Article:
Monday, August 27, 2012

Life As We Knew It

Life As We Knew It by Susan Beth Pfeffer is a great example of the breakdown of society during an apocalyptic event. It is the first in The Last Survivors trilogy. The story is told through a series of journal entries by 16-year-old Miranda, who lives in rural Pennsylvania with her mom and two brothers. I don't normally care for this type of storytelling because it can be very limiting and annoying, but it really worked here. I felt like I had the whole story.

As the book begins, a meteor is about to hit the moon. Once it actually does so, and knocks it just enough out of its regular orbit, things start happening: first major things such as tsunamis, and then less noticeable things, such as a change in seasons. Eventually, everyone is on their own with no resources from the city, state, or government.

I thought this book was really interesting and actually realistic about what might happen to people when they had to fend for themselves. I highly recommend this book and the next two to anyone who likes survival stories. The second book, The Dead and the Gone, is very good, too. It takes place in the same time line as Life As We Knew It (starting from the meteor), and follows Alex, who must protect his sisters in the very urban New York. The third book, This World We Live In, has Alex and Miranda meet.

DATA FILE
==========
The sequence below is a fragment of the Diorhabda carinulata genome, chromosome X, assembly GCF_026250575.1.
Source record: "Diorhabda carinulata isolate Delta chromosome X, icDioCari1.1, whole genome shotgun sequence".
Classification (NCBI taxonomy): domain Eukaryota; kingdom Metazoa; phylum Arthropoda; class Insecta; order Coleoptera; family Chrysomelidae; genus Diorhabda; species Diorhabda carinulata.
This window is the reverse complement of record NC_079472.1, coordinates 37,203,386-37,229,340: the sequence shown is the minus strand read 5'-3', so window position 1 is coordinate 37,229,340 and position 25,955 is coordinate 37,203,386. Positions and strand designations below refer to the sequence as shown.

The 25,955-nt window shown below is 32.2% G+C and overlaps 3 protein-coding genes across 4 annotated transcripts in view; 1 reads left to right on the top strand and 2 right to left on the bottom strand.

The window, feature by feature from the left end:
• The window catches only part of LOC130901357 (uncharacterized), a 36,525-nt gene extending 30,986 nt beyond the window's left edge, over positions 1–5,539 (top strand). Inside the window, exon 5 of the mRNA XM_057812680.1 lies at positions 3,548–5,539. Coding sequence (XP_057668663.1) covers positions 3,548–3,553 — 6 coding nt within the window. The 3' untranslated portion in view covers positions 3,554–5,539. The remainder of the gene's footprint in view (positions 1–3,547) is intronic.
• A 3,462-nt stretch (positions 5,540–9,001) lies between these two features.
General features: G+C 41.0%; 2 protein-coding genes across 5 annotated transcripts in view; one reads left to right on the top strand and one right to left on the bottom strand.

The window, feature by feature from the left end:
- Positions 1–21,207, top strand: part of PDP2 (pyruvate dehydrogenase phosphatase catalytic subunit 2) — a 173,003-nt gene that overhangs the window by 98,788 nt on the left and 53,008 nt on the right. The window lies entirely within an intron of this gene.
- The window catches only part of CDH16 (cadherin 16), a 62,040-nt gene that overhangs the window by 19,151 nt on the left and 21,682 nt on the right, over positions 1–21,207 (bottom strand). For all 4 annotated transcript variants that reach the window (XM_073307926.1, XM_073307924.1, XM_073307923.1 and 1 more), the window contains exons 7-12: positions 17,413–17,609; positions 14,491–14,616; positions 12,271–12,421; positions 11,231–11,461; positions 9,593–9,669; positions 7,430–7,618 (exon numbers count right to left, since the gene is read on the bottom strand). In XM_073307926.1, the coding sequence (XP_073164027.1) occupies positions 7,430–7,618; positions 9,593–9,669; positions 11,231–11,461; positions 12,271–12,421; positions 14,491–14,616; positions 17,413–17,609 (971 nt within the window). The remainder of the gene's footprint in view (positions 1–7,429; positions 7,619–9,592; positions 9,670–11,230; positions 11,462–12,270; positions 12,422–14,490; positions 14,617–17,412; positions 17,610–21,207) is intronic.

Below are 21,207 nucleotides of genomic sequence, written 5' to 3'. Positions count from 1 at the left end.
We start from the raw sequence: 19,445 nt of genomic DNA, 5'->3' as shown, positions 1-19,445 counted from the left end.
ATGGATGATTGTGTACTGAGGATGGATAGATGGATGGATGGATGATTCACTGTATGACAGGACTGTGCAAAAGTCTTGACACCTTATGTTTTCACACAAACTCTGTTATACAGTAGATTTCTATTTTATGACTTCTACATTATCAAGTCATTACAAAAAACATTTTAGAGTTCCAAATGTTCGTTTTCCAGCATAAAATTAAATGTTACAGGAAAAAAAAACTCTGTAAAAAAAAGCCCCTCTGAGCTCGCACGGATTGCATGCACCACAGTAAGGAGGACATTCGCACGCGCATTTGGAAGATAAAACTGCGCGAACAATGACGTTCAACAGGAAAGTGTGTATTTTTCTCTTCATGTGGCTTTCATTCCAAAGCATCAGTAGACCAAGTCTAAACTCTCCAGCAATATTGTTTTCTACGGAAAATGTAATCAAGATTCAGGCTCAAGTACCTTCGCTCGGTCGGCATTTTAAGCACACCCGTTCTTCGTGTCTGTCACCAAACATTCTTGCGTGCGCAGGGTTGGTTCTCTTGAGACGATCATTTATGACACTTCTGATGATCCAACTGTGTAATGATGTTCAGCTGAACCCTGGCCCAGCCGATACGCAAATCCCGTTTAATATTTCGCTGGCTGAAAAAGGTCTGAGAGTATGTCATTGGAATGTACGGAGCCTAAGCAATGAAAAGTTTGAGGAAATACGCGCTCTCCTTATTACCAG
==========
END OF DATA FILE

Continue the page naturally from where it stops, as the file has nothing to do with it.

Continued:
Monday, August 20, 2012

The Cardturner

The Cardturner by Louis Sachar was surprisingly absorbing. The premise of the book is that 17-year-old Alton is recruited to turn playing cards three times a week at a bridge club for his great-uncle, who is blind. Bridge is a card game similar to Hearts, but a lot more complicated. I'm not very interested in bridge, so I wasn't sure how much I was going to like this book. However, from the first few pages, I was hooked. The book is in 1st person, so we can see all the thoughts in Alton's head as he also struggles with the manipulations of his best friend, the difficulty with girls, his father losing his job, and a little sister who isn't totally annoying.

There are a few other elements to the book I won't get into because it would ruin the story, but suffice it to say, I highly recommend this book. I think that it's appropriate for anyone in grades 9-12. It's well-written and funny, and even though I've never had any desire to play bridge, after reading the book, I thought that it might be kind of fun.
Related Posts Plugin for WordPress, Blogger...